Peacock Hotel

Nottinghamshire - Nottingham

A historic pub interior of regional importance

Listed Status: II

11 Mansfield Road
Nottingham
NG1 3FB

Tel: (0115) 947 2152

Email: carsana1@live.co.uk

Real Ale: Yes

Lunchtime Meals: Yes

Evening Meals: Yes

Public Transport: Near Bus Stop

Bus: Yes

View on: Whatpub

UPDATE 2020.

A refurbishment has recently been carried out which requires a re-assessment.

Please note - the photos are therefore out of date and the description is one written before the recent changes.


A very rare opportunity to experience something once common in pubs - table service. Sit on the bench seating in the right-hand lounge, press one of the numerous brass-plate mounted bell pushes and a member of staff will come and take your order (except on Friday or Saturday nights) The lounge itself is little altered since a 1930s refit and has carved bench seating throughout with turned legs and moulded arms plus a wooden-studded frieze above and the odd baffle. Non-table service is from a hatch/doorway at the back of the bar. The good-quality fittings in the public bar date only from 1993. What looks like an old glazed publican's office can be spied towards the back of the bar servery - only about a dozen of these survive countrywide.

UPDATE 2020.

A refurbishment has recently been carried out which requires a re-assessment.

Please note - the photos are therefore out of date and the description is one written before the recent changes.


The Peacock is worth a visit to experience something rare - table service - head for the right-hand lounge bar and sit on the bench seating and press one of the large number of bell-pushes mounted in brass plates situated all around the room. A member of staff will respond (not on Fri and Sat evenings) so choose your drinks - real ales are listed on a chalk board near the doorway to the servery - and they will be brought to your table. Until recently, the number of pubs in the country offering table service was down to less than a dozen but the trend has recently been reversed with nearly half of the micropubs being set up in England having no bars.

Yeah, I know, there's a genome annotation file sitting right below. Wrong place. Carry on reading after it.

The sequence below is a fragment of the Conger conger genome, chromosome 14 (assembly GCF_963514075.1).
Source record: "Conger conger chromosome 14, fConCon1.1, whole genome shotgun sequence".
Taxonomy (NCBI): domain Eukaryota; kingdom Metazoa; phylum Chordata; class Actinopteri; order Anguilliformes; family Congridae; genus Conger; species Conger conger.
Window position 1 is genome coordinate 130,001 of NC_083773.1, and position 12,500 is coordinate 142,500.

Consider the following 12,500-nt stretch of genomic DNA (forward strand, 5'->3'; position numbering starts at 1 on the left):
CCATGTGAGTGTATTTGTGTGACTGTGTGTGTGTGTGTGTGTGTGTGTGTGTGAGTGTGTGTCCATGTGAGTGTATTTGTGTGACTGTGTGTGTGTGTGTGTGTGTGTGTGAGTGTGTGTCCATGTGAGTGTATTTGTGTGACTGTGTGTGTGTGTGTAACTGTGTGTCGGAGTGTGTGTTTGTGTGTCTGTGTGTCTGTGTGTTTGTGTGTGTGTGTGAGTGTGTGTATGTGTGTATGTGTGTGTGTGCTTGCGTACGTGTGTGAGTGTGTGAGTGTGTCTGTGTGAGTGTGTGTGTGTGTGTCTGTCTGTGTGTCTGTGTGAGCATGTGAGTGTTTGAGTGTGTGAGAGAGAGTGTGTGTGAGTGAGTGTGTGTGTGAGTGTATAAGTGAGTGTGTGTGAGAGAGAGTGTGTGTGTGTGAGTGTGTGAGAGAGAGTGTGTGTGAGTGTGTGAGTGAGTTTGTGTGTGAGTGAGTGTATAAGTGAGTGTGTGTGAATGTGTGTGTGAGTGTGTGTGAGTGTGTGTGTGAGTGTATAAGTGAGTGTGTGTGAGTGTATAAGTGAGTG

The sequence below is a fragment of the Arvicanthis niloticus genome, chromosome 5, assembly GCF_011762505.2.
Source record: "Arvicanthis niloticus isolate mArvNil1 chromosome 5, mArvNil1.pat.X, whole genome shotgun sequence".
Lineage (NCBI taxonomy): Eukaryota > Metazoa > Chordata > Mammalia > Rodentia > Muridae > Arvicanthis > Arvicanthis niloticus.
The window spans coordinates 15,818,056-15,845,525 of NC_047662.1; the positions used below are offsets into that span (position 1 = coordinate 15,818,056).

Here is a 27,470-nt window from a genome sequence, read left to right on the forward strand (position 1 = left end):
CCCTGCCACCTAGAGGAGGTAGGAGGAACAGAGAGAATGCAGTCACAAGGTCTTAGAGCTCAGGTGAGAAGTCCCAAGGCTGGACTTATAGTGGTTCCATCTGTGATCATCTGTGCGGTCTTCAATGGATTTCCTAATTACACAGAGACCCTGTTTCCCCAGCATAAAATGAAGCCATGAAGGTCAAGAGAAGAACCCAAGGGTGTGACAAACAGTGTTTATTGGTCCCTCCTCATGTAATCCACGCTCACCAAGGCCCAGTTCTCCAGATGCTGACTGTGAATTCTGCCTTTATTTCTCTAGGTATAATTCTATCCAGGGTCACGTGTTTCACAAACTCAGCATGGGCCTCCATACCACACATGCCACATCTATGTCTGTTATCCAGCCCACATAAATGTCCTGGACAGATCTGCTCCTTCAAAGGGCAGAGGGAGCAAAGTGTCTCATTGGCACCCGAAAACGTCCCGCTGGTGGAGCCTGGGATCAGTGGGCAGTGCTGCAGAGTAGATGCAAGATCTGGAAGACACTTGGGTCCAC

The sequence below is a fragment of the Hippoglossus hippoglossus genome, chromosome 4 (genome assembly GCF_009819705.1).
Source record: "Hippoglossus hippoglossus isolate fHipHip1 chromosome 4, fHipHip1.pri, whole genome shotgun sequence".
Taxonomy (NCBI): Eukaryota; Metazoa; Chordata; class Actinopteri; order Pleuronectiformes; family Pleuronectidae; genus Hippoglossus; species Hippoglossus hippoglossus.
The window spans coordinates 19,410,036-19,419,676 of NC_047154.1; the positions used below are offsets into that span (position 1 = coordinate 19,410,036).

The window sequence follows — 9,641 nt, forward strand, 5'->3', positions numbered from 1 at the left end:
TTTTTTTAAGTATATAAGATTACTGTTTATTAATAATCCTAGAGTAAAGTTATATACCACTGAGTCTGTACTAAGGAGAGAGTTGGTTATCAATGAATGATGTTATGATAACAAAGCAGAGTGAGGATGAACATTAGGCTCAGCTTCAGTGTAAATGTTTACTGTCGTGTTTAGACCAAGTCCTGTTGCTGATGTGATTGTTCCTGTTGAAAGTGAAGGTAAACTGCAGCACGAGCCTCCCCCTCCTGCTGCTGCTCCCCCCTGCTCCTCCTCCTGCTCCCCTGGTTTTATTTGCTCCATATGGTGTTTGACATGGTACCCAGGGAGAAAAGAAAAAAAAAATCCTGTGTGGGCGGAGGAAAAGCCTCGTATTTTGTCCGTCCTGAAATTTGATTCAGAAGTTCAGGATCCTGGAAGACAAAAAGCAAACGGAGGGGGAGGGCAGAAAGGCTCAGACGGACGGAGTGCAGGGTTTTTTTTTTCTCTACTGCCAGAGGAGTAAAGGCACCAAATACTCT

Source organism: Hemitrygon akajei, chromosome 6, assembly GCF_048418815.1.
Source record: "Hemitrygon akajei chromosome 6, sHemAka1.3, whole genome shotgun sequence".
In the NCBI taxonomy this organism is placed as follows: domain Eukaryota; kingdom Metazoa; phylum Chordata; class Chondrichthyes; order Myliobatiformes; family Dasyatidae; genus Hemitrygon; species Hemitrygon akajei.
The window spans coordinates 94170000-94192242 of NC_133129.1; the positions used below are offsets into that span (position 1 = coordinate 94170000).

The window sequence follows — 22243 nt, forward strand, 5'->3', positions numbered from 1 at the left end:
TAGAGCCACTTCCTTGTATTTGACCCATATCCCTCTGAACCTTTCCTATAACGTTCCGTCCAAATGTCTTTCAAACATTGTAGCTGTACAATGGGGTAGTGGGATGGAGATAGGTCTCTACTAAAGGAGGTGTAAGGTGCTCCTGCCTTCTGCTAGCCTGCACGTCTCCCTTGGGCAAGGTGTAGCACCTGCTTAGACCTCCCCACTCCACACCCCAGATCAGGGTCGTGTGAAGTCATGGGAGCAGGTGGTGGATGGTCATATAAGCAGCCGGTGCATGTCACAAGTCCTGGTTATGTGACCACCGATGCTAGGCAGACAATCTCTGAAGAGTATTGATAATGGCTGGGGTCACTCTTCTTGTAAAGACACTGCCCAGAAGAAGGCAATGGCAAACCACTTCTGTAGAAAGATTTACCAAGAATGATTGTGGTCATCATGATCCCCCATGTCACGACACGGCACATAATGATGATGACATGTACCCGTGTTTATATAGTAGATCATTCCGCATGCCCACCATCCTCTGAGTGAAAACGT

This three-storey pub of brick built about 1850 appears to have had a quality refit in the inter-war period. The front door leads to an inner lobby with a window that was probably an off sales in the past. The lounge is little altered since about 1930 and retains carved bench seating throughout with turned legs and moulded arms, a couple of draught screens/baffles near the door to the servery, panelled frieze above the seating with wooden studs, terrazzo and wood surround fireplace, and Art Deco-style doors.

The public bar was two rooms in the past and has good-quality fittings such as a bar counter with double columns and capitals but they only date from a refurbishment in 1993. There is what looks like an old glazed publican's office towards the rear of the bar servery.

Note the splendid set of etched windows with a peacock motif - no doubt some are quality replacements.

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